You’ve heard of an athlete getting “faked right out of his jock,” but last Saturday’s Merrimack – Union contest took that to a new level. Suddenly an athletic cup appeared on the ice along the boards opposite from the benches.

Do we really want to know the answers to the following questions: How did it fall out? How long were the family jewels placed in jeopardy? And didn’t linesman Steve Arnold even think about using something to pick it up before grabbing it with his bare hands and bringing it to the Union bench?

No, we really don’t want the answers. There are some things humans are just not meant to know.

Liking It On This Side

Northeastern junior Brian Tudrick expressed the sentiments of every kid who has paid his dues with a redshirt year followed by some more games spent watching from the stands.

“It’s much easier on this side of the boards,” he said after scoring two goals last Friday. “Much, much easier. But it gives me motivation as well, because I know what it’s like to be [back in the stands] and I don’t want to be back there again.”

Trivia Contest

The first trivia question of the season concerns New Hampshire’s walloping of Vermont last weekend, 10-0. Over the past 10 years, the Wildcats have put the exact same hurting on two other teams. Name the teams and the season(s).

Email Dave Hendrickson with your wild guesses or actual informed answers. The winner gets to provide a one-sentence cheer in support of his or her favorite team.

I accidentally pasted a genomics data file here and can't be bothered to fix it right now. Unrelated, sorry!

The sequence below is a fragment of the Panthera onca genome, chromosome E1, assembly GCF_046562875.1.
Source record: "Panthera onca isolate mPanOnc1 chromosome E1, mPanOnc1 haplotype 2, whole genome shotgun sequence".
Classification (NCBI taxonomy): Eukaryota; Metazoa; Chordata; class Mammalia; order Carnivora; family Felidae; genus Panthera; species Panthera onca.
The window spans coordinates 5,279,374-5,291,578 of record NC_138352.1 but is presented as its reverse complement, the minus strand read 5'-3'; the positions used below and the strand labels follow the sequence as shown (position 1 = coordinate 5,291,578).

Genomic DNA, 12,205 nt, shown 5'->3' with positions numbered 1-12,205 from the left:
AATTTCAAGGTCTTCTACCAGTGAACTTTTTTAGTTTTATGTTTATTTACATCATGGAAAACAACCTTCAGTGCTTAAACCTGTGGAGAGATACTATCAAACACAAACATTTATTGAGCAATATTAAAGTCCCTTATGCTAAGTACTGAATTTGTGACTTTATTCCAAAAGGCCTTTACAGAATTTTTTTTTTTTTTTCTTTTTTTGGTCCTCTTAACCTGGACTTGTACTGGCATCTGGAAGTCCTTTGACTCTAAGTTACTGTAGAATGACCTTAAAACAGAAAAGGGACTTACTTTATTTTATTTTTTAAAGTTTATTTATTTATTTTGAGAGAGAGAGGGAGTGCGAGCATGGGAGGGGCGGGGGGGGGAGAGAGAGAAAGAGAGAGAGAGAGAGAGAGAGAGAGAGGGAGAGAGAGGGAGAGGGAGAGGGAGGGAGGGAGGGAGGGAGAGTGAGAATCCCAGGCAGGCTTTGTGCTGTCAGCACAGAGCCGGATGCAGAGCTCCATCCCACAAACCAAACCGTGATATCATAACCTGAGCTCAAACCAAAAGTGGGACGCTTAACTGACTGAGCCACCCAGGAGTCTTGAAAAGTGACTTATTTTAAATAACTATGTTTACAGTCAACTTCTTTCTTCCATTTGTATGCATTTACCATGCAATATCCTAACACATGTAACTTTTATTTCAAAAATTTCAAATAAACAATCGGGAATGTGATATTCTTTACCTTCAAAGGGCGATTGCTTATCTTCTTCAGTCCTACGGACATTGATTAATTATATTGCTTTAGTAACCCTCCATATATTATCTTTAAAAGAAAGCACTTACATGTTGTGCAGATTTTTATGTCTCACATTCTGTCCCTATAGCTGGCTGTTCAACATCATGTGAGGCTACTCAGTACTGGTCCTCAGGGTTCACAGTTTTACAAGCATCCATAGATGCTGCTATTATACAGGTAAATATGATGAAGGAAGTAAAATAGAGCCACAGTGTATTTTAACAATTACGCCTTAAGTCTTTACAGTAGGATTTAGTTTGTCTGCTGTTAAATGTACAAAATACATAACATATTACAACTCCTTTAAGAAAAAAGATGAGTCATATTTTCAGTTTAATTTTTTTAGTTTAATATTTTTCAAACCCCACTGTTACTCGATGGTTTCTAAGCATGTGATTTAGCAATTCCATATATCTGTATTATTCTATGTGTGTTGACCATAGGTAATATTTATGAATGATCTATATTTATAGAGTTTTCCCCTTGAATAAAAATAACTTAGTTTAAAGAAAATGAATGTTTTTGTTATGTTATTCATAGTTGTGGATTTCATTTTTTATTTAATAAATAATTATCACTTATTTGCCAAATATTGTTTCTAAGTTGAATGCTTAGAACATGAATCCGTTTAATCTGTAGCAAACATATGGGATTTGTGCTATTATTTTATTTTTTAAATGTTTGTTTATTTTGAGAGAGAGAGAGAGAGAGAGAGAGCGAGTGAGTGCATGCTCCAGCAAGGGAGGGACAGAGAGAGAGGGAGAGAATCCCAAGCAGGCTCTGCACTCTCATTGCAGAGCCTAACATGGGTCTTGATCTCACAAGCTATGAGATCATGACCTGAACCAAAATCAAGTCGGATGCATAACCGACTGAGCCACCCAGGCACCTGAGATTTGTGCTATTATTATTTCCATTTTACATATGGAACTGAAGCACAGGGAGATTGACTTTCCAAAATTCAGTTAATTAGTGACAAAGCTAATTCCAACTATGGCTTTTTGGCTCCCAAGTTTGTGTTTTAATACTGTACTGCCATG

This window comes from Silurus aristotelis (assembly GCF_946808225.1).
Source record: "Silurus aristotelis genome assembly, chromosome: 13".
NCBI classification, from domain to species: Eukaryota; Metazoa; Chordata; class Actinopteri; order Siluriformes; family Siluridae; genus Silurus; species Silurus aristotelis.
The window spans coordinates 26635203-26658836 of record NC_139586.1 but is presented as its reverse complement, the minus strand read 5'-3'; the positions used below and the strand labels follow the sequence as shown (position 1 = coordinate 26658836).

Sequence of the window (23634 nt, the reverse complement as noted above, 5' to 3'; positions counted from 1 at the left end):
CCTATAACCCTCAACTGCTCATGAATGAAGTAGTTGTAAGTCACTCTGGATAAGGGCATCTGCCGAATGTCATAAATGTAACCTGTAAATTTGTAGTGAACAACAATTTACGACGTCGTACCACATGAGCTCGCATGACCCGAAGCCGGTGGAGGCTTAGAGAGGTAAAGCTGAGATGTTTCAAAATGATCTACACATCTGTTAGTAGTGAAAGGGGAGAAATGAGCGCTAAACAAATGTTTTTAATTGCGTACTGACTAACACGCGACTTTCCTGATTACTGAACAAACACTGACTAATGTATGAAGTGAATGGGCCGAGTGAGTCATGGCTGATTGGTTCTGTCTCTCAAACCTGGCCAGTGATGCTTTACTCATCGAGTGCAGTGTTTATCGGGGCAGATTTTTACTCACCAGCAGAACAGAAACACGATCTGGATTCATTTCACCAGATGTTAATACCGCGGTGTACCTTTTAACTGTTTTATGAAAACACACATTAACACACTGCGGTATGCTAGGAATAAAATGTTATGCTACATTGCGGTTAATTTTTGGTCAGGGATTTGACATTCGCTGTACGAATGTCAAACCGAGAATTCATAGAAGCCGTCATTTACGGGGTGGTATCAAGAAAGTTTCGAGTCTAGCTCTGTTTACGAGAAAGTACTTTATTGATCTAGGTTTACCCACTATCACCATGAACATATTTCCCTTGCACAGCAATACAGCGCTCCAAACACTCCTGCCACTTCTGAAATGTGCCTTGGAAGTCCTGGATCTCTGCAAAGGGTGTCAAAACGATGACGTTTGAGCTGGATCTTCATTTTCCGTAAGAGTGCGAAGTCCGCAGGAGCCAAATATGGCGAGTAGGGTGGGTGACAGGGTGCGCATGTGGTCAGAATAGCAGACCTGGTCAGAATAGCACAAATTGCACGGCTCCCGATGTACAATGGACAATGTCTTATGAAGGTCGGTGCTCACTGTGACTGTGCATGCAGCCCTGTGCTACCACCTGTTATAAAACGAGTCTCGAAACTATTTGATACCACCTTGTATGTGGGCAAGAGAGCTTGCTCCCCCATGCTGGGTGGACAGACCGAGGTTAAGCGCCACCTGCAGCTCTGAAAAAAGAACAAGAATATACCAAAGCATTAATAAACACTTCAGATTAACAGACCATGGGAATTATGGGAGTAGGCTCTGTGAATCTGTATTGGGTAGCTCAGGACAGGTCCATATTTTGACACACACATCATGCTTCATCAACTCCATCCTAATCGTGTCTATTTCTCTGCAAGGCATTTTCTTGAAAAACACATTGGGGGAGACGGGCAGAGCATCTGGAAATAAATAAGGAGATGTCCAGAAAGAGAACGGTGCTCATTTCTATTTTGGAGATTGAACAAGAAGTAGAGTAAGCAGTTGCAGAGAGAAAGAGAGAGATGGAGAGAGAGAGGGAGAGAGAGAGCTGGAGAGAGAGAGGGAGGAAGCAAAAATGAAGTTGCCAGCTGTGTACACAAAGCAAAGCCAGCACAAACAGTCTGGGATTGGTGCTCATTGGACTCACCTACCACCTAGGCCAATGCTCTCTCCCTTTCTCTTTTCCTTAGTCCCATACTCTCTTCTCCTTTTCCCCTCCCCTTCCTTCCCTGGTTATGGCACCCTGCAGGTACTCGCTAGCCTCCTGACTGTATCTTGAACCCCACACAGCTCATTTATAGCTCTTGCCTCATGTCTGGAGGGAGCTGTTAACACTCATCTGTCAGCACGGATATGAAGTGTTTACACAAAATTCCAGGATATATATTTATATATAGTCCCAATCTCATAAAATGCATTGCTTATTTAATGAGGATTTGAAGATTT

And Finally, Not That It Has Anything To Do With Anything, But…

  • It’s sad to see the Red Sox sitting at home, but at least the Yankees are, too.
  • Trade Nomar? Using the Seattle Mariners’ trades of Ken Griffey and Randy Johnson as examples of how to improve by trading your stars? Tell me, exactly how many World Series has Seattle gotten to, let alone won, using this strategy?
  • I’d welcome Mo Vaughn back in a Red Sox uniform as soon as I’d welcome Richard Nixon back as President. And, yes, that factors in that Nixon is dead.
  • I thought the European Ryder Cup team was the biggest bunch of whiners imaginable three years ago. But the thumping it put on the US team a couple weeks ago was stunning. My hat is off to the Euros.
  • Although when ‘Zinger holed out from the bunker to keep the American team in it, I wondered if perhaps a miracle was once again in the works.
  • I’m not sure who said it first, but one of the saddest truisms in sports is that Phil Mickelson is the Red Sox of golf.